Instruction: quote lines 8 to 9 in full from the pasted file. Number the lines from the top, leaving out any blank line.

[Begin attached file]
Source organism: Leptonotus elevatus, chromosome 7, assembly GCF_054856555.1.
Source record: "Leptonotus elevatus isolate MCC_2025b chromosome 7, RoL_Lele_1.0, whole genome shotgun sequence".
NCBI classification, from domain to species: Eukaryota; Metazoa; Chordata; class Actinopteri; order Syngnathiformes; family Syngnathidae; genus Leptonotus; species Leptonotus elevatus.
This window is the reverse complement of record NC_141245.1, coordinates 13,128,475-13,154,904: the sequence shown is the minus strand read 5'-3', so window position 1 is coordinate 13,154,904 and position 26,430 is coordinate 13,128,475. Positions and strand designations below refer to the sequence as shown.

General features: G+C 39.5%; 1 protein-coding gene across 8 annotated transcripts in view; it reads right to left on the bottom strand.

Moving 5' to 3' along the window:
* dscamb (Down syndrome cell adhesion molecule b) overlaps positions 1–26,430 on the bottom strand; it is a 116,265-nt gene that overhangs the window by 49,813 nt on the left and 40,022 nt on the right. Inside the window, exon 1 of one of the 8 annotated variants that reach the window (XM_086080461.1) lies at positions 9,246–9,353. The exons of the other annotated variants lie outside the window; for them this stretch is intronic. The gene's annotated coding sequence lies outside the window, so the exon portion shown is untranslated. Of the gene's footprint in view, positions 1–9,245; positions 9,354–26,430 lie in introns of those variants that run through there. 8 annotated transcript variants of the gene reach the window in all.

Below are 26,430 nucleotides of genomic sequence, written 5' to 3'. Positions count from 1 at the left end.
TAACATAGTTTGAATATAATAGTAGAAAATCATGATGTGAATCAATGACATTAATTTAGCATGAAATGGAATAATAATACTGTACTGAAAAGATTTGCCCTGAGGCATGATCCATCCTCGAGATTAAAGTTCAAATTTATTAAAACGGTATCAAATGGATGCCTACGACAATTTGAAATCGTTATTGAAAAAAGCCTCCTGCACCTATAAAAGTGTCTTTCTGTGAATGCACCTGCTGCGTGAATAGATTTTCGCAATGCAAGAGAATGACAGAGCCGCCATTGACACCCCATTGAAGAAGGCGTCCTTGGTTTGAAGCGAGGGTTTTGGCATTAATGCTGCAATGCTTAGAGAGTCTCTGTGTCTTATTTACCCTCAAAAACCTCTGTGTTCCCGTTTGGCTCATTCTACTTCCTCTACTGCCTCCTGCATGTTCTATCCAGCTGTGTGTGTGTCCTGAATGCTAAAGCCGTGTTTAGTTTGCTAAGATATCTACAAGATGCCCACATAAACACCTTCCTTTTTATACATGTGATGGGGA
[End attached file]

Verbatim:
Below are 26,430 nucleotides of genomic sequence, written 5' to 3'. Positions count from 1 at the left end.
TAACATAGTTTGAATATAATAGTAGAAAATCATGATGTGAATCAATGACATTAATTTAGCATGAAATGGAATAATAATACTGTACTGAAAAGATTTGCCCTGAGGCATGATCCATCCTCGAGATTAAAGTTCAAATTTATTAAAACGGTATCAAATGGATGCCTACGACAATTTGAAATCGTTATTGAAAAAAGCCTCCTGCACCTATAAAAGTGTCTTTCTGTGAATGCACCTGCTGCGTGAATAGATTTTCGCAATGCAAGAGAATGACAGAGCCGCCATTGACACCCCATTGAAGAAGGCGTCCTTGGTTTGAAGCGAGGGTTTTGGCATTAATGCTGCAATGCTTAGAGAGTCTCTGTGTCTTATTTACCCTCAAAAACCTCTGTGTTCCCGTTTGGCTCATTCTACTTCCTCTACTGCCTCCTGCATGTTCTATCCAGCTGTGTGTGTGTCCTGAATGCTAAAGCCGTGTTTAGTTTGCTAAGATATCTACAAGATGCCCACATAAACACCTTCCTTTTTATACATGTGATGGGGA